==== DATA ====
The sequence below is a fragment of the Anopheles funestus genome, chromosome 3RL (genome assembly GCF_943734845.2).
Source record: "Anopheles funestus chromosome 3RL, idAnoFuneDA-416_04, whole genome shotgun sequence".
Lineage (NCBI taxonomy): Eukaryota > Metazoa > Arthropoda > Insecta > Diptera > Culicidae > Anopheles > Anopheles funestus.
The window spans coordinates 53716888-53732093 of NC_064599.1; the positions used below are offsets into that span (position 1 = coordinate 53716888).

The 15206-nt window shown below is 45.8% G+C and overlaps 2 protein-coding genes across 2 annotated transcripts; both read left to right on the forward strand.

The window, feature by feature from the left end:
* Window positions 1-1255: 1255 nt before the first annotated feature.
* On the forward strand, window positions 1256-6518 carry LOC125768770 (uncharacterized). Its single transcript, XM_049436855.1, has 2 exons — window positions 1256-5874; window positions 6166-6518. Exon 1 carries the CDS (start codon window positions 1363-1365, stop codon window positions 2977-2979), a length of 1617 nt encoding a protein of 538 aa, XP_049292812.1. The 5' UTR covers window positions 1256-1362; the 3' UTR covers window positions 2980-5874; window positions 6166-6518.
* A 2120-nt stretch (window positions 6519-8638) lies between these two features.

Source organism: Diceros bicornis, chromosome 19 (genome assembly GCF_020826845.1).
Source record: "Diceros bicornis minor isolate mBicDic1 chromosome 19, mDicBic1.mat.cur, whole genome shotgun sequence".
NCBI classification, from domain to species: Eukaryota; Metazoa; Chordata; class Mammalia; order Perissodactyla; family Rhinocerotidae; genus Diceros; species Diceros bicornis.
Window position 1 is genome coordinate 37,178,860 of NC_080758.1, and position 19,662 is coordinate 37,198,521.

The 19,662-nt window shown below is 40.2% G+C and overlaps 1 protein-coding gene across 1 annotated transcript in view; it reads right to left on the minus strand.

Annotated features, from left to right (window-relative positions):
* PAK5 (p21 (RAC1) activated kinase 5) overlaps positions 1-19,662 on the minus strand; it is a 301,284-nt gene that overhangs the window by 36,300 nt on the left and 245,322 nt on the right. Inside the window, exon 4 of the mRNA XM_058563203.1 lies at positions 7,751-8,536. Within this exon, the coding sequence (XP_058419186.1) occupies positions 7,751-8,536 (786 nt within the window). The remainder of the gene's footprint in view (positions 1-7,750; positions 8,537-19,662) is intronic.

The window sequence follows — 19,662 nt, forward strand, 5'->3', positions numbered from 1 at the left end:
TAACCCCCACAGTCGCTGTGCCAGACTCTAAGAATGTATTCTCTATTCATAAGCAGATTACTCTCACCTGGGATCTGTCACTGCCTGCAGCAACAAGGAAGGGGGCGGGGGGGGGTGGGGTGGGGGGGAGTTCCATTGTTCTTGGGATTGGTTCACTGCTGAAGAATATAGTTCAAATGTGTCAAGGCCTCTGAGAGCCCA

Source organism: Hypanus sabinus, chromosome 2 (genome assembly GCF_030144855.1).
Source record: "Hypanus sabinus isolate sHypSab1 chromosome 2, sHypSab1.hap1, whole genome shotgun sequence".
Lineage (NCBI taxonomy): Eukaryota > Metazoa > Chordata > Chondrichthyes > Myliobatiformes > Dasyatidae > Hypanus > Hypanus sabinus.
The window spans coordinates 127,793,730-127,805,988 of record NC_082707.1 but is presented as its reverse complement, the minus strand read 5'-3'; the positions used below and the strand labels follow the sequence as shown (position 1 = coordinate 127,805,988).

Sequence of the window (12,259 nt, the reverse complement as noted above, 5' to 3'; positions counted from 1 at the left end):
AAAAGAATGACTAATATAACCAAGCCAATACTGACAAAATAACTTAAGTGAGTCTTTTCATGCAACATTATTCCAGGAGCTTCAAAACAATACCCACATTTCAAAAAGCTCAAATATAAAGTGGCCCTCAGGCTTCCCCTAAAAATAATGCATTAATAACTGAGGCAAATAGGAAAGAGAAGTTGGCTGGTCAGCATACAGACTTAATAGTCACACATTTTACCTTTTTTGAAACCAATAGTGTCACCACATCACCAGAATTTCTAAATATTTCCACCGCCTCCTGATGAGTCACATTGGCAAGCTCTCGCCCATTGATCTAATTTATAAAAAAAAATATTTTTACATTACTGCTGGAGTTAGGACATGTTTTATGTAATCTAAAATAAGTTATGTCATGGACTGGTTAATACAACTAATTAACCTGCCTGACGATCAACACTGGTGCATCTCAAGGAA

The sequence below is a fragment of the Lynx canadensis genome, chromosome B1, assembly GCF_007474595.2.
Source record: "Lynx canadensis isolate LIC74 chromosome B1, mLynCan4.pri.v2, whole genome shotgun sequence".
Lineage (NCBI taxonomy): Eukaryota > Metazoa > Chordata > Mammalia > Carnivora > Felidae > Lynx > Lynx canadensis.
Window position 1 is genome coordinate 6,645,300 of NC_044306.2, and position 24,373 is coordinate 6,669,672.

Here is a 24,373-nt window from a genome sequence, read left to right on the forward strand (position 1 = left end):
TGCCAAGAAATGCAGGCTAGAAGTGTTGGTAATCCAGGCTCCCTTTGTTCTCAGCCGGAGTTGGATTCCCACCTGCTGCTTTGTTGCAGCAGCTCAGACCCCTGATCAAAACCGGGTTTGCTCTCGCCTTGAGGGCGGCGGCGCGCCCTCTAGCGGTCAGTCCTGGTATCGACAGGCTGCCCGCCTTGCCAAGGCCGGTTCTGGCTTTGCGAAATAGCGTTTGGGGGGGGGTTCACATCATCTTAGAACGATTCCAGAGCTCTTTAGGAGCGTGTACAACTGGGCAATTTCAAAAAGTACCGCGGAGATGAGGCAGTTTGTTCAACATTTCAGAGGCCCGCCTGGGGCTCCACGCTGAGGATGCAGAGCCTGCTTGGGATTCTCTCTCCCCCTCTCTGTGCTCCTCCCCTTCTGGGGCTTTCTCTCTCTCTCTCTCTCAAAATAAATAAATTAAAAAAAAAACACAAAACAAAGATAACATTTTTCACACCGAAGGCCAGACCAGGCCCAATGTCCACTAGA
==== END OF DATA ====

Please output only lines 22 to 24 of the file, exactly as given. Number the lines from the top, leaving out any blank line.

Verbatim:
The window spans coordinates 127,793,730-127,805,988 of record NC_082707.1 but is presented as its reverse complement, the minus strand read 5'-3'; the positions used below and the strand labels follow the sequence as shown (position 1 = coordinate 127,805,988).

Sequence of the window (12,259 nt, the reverse complement as noted above, 5' to 3'; positions counted from 1 at the left end):
AAAAGAATGACTAATATAACCAAGCCAATACTGACAAAATAACTTAAGTGAGTCTTTTCATGCAACATTATTCCAGGAGCTTCAAAACAATACCCACATTTCAAAAAGCTCAAATATAAAGTGGCCCTCAGGCTTCCCCTAAAAATAATGCATTAATAACTGAGGCAAATAGGAAAGAGAAGTTGGCTGGTCAGCATACAGACTTAATAGTCACACATTTTACCTTTTTTGAAACCAATAGTGTCACCACATCACCAGAATTTCTAAATATTTCCACCGCCTCCTGATGAGTCACATTGGCAAGCTCTCGCCCATTGATCTAATTTATAAAAAAAAATATTTTTACATTACTGCTGGAGTTAGGACATGTTTTATGTAATCTAAAATAAGTTATGTCATGGACTGGTTAATACAACTAATTAACCTGCCTGACGATCAACACTGGTGCATCTCAAGGAA